How do the electrons in the ionosphere interact with the world around them?
The electronosphere, or ionosphere, is a layer of electrically charged air and water molecules.
The ionosphere is the boundary between the Earth’s atmosphere and the solar atmosphere, and acts as a barrier between the two.
Like the earth’s atmosphere, it is composed of electrified air molecules.
In this case, electrons are the ions of the air.
They interact with other ions and the surrounding air molecules in the form of a strong magnetic field.
The ions then act as a magnetic shield, preventing the incoming solar radiation from penetrating the ionospheric layer.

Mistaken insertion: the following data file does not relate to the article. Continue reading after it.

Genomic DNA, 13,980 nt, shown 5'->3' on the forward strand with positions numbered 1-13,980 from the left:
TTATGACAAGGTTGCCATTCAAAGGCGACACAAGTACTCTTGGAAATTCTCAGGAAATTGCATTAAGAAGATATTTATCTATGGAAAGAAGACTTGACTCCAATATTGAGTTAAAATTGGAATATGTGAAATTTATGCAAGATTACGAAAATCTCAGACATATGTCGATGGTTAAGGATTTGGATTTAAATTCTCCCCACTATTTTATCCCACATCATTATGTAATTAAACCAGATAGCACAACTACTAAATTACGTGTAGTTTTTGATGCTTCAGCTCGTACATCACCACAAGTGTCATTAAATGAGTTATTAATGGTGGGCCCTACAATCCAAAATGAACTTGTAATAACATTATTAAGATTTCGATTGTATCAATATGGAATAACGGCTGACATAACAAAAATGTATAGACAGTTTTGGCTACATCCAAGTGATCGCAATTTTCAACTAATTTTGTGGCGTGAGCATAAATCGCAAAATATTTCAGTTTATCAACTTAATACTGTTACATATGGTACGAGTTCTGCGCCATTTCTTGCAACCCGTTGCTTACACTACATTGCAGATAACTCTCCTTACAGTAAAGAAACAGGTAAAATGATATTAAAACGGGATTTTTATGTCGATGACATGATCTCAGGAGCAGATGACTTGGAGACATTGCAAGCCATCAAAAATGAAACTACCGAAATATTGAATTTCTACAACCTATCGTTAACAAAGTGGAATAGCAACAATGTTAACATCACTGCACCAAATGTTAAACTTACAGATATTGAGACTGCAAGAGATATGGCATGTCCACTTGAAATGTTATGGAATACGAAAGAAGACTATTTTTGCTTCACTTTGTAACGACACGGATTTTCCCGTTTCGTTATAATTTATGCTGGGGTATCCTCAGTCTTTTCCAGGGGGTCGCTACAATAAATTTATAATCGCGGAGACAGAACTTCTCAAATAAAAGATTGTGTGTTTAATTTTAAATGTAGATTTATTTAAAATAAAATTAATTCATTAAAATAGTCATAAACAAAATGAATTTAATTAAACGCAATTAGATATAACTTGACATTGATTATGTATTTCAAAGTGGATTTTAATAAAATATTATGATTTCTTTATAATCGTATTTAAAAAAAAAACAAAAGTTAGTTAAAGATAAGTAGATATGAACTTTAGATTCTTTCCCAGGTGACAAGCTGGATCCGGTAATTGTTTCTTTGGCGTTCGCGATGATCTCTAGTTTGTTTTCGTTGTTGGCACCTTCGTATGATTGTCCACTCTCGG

The researchers found that the electrons that were in the air were able to travel along a line to reach the outer solar atmosphere.
This is called the “long path.”
In a similar way, when the researchers added the electron ions to the ionized water, the electron path increased to the point where the water ionosphere would be the most energetic.
This process, known as the “short path,” could explain why the electrons do not travel along the same magnetic path to reach Earth’s surface.